From the description above, you might imagine that the story focuses on the terrors of the alien edifice, but that is not the case: it is very much a people-centered novel, and is a study of the very different yet equally flawed characters that would engage in such an insane scheme, even if it is for the good of humanity. Barker is a brute; Claire is an opportunist who is happy to side with any man who she finds most useful to her. Hawks possesses a cold scientific detachment that allows him to willingly inflict horrors on a subject; Connington is an amoral man who attempts to woo Claire while Barker becomes increasingly broken down by his experiences. When I first read Rogue Moon, I was a little disappointed that we didn’t get more discussion of the alien structure; now that I’ve read other works by Budrys such as Hard Landing, I appreciate that stories about people are what interest him.
To me, Rogue Moon appears to be a musing about human nature, and what type of person it takes to succeed even against horrible odds. I was reminded of the novel Destination Infinity by Henry Kuttner, which also features a character who is antithetical to society but who is necessary to get the job done. It occurred to me, though, that Rogue Moon suggests that we all have these ruthless impulses within us, just manifesting in different ways. Connington’s attempts to woo Claire, and Claire’s attempts to woo Hawks, could be seen in parallel with Barker’s attempts to weave his way through the deathtrap maze inside the alien structure.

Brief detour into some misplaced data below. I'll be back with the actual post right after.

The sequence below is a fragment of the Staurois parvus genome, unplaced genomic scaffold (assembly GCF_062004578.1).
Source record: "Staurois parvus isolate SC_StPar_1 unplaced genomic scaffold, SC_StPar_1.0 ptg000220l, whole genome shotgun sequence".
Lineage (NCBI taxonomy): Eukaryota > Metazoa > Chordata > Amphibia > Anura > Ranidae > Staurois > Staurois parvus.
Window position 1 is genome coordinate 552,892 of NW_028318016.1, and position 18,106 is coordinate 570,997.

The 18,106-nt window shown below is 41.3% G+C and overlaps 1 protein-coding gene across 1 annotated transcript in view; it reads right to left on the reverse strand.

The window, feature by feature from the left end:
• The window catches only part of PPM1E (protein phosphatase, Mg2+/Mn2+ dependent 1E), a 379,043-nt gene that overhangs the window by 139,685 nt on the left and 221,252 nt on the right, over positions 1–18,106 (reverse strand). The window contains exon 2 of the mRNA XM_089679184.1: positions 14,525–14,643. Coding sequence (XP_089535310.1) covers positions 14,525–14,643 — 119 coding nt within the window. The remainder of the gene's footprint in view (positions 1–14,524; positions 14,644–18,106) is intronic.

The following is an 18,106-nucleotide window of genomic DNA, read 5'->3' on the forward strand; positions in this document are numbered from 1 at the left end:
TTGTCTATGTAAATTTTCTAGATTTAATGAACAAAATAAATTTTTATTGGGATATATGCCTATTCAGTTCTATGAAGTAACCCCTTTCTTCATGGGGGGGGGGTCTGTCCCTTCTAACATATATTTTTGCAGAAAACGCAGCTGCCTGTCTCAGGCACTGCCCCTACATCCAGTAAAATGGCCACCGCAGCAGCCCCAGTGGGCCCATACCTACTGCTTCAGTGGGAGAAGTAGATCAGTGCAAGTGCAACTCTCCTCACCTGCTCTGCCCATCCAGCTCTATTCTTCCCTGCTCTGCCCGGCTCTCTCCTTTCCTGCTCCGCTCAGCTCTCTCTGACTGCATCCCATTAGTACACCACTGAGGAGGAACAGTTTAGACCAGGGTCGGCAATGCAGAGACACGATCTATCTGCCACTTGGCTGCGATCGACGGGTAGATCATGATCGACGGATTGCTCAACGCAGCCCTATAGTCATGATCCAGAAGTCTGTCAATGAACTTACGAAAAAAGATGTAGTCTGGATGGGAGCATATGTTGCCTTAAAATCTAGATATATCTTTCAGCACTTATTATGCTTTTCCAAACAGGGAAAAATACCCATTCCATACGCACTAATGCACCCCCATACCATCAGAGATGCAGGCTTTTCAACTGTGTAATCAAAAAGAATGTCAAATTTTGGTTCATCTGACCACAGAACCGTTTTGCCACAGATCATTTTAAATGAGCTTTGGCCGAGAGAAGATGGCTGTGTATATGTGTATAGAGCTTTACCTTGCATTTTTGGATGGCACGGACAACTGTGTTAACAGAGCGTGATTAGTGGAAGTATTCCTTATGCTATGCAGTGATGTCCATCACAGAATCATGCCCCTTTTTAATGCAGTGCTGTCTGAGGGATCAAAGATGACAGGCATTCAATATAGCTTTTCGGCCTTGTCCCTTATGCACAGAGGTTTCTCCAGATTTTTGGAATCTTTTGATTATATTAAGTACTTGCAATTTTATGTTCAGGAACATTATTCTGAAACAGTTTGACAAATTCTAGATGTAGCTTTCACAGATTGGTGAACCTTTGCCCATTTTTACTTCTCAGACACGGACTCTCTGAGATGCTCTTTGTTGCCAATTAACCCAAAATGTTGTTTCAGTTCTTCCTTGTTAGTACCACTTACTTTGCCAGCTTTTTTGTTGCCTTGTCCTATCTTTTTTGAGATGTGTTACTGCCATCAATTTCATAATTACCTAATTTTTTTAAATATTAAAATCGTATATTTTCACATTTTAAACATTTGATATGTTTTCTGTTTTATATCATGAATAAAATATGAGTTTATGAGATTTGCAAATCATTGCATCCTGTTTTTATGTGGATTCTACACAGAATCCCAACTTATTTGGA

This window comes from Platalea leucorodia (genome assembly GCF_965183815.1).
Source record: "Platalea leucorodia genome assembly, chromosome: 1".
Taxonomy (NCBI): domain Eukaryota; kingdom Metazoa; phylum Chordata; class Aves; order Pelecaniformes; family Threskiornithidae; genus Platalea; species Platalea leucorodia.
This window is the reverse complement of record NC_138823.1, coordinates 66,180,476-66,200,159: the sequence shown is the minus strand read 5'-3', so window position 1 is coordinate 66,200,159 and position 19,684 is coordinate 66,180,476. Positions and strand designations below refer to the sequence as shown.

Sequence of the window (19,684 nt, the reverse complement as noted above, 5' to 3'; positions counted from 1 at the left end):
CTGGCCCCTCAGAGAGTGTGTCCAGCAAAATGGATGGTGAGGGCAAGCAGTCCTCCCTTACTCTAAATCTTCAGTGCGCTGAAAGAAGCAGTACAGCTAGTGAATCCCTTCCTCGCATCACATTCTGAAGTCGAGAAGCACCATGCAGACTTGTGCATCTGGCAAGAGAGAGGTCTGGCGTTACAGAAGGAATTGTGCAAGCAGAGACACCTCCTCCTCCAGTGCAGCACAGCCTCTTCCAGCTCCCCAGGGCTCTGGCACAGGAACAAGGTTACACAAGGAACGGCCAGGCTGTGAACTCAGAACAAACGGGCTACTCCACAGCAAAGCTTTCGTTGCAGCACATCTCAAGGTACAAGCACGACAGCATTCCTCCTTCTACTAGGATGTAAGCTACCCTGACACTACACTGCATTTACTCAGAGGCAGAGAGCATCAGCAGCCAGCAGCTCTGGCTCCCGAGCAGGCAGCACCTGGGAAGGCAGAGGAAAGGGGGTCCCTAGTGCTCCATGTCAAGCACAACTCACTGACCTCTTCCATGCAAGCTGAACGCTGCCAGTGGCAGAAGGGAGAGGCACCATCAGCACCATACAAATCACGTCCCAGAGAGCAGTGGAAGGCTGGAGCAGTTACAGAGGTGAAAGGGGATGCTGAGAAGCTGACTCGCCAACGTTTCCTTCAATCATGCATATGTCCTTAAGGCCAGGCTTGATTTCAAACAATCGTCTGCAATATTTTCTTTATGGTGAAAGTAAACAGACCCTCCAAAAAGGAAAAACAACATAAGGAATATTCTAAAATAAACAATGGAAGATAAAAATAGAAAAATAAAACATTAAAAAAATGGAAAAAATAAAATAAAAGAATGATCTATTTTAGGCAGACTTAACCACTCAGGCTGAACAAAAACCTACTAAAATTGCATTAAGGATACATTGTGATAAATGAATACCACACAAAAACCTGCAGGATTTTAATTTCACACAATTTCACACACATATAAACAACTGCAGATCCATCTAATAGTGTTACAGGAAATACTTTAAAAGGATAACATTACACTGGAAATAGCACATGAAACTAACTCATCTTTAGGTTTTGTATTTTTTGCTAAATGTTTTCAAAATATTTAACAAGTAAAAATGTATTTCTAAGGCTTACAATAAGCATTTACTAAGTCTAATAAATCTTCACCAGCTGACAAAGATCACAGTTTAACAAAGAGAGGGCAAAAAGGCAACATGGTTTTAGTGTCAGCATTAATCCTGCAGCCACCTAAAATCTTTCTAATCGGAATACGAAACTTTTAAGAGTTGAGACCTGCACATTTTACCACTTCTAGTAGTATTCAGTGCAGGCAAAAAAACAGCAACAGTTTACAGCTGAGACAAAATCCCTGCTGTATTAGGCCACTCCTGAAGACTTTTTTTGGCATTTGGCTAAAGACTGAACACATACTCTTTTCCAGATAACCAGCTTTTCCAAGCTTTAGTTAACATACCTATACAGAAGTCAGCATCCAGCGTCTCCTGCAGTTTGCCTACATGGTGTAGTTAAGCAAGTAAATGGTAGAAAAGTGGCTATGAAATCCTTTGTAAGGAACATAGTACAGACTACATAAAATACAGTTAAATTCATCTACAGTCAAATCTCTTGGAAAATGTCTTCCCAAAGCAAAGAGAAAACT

The alien structure itself could be seen as symbolizing the uncaring and capricious nature of the universe itself, and this is more or less said explicitly in the novel. The first time Barker is killed, he awakens on Earth in horror, exclaiming, “…it didn’t care! I was nothing to it!” Being insignificant is the true fear of Barker, who throughout his life was used to being lauded as brave or heroic.
The matter transmitter concept of the novel is a fascinating one. It is implied, though never explicitly stated from what I recall, that the two copies of the same human are effectively quantum entangled with each other, in that they share a single state of existence. Just as two entangled quantum particles can influence each other over great distances, the two copies of a human share memories — as long as one of them is kept in sensory deprivation stasis to keep their state “pure.”